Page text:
Have you been arrested? Arrested but not charged? Charged but not convicted? Have you been convicted of a misdemeanor or felony offense, and now facing punishment like jail time, probation, or fines? If so, it is important to understand the difference between an arrest, charge, and conviction.
What Is an Arrest?
An arrest is when an individual has been detained by police for suspicion of committing a criminal act. Arrests are usually the first step in a criminal case, but an arrest is not required for the government to charge you with a crime. Most arrests are made during the day, but they can happen at any time.
Arrests are usually made by a police officer–both uniformed and undercover detectives. Arrests can happen while an individual is out in public, but police may also go to a suspect’s home.
An arrest is typically a detention of an individual by police officers with probable cause; it is not considered to be either (i) sufficient for charging the person with a crime nor (ii) indicative of guilt on behalf of the arrested party. Even if a person is arrested, justice requires that they receive their day in court.
After a person is arrested, the police will either issue them a citation and release them or take the person to jail. If a person goes to jail, they will remain in jail until they are released on their own recognizance, released to pretrial services, or released after paying bail.
Many people know about a Miranda warning (“You have the right to remain silent…”), but most people don’t know that police do not have to read this warning to you immediately after being arrested. Police are required to read you the Miranda warning if you are detained or arrested AND they are interrogating you or asking you questions.
What Is a Charge?
A charge (or indictment) is an accusation that someone committed a crime that must be proven in court. A charge is not indicative of guilt; you are innocent until proven guilty and the government must prove each and every element of the charge. Police do not file charges against you. Instead, a prosecutor reviews the evidence and determines what charges should be filed against you. Sometimes, a prosecutor will ask police to investigate more before filing charges. Other times, the evidence the police gathered is enough.
Once a charge is filed, the government will either ask to secure the accused’s appearance with a warrant or a summons. A warrant allows police to arrest the accused. A summons is a letter telling the accused to appear in court. If a person does not go to court, the judge will issue a warrant that orders police to arrest the accused.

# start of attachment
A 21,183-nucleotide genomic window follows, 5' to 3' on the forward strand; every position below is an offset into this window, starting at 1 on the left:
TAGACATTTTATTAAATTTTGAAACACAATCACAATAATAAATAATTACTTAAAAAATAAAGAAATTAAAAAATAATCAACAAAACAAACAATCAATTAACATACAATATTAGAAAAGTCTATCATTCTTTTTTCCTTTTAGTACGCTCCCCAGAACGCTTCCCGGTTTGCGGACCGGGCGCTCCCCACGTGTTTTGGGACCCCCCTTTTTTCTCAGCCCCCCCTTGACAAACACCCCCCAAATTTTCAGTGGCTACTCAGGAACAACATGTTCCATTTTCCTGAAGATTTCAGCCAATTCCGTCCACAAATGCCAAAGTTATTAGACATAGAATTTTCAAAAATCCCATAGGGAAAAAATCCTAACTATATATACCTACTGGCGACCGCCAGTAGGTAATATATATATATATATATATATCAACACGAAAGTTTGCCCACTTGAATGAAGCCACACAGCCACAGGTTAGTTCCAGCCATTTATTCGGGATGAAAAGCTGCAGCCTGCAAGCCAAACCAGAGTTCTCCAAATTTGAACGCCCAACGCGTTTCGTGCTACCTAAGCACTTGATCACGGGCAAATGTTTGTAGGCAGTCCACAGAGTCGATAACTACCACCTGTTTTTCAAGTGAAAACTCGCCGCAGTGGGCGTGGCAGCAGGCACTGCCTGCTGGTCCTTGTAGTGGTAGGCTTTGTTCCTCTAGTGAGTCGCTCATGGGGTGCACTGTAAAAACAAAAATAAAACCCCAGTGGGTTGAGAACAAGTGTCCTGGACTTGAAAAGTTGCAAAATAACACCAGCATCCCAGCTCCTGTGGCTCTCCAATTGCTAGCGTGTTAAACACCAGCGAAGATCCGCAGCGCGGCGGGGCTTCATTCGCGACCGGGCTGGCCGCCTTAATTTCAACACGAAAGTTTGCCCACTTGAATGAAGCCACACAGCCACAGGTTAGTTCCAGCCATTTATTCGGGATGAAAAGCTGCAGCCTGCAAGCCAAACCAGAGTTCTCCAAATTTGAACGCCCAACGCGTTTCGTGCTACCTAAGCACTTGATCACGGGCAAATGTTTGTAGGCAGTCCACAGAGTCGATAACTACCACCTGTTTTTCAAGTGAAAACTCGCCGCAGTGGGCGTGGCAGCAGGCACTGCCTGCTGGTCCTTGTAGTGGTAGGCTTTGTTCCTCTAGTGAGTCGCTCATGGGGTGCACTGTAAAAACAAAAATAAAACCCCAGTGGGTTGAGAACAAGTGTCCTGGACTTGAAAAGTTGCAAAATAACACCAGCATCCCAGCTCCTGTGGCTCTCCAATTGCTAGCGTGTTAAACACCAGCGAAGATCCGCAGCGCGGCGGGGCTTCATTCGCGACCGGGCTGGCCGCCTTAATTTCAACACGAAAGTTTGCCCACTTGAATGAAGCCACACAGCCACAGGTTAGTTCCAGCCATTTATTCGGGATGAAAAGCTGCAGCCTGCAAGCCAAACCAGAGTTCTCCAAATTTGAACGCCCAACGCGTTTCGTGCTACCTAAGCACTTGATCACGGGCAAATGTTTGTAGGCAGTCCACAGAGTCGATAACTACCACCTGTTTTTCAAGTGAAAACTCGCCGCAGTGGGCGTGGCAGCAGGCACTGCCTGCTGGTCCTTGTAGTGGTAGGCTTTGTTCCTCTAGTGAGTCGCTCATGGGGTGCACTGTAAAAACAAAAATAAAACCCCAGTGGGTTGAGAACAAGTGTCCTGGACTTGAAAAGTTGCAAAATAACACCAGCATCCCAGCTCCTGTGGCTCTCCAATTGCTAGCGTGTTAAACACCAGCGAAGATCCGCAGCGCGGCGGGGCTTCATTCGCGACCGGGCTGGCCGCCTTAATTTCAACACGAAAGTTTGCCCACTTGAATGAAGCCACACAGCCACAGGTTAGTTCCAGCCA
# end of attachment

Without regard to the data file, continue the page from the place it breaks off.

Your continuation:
If you have been charged, it’s important to contact us immediately so we can begin working on your case and creating your best defense.
What Is a Conviction?
A conviction means the person was found guilty in court. A person may be found guilty by a judge, a jury, or by pleading guilty. If a person is convicted by a judge, they had bench trial. This type of trial is usually reserved for infractions and small misdemeanors.
If a person is convicted by a jury, they had a jury trial. Misdemeanors and felonies are decided by juries. In Utah, a jury is made up of 4, 6, 8, or 12 people depending on the severity of the charge.
If a person is convicted by pleading guilty, they accepted responsibility for committing the crime. Their plea is usually the result of a plea bargain, which is a negotiation between the prosecutor and defense attorney. During this negotiation, there are many options including changing the charge, reducing the level of the charge, and discussing the recommended sentence.
A conviction will result in a sentence, such as probation, jail time, or prison. A sentence could include a mix of probation and jail time. While on a probation, a person could be ordered to:
- complete community service
- obtain evaluations for substance abuse, domestic violence, or mental health
- complete treatment/classes for substance abuse, domestic violence, anger management
- write a letter of apology
- pay restitution
- pay a monetary fine
A conviction remains on a person’s criminal record until the person completes the expungement process.
What to Do if You Have Been Arrested or Charged
If you have further questions about the difference between an arrest, charge, and conviction, or if you have been arrested or charged, call us. We will help ensure that you get the best defense. Even if your case ends with a guilty plea, we will ensure that any punishment fits the crime and won’t leave you with a criminal record for the rest of your life. No matter what, we will help tell your story so the judge is fair in their sentencing. Call us to get started on this important process now!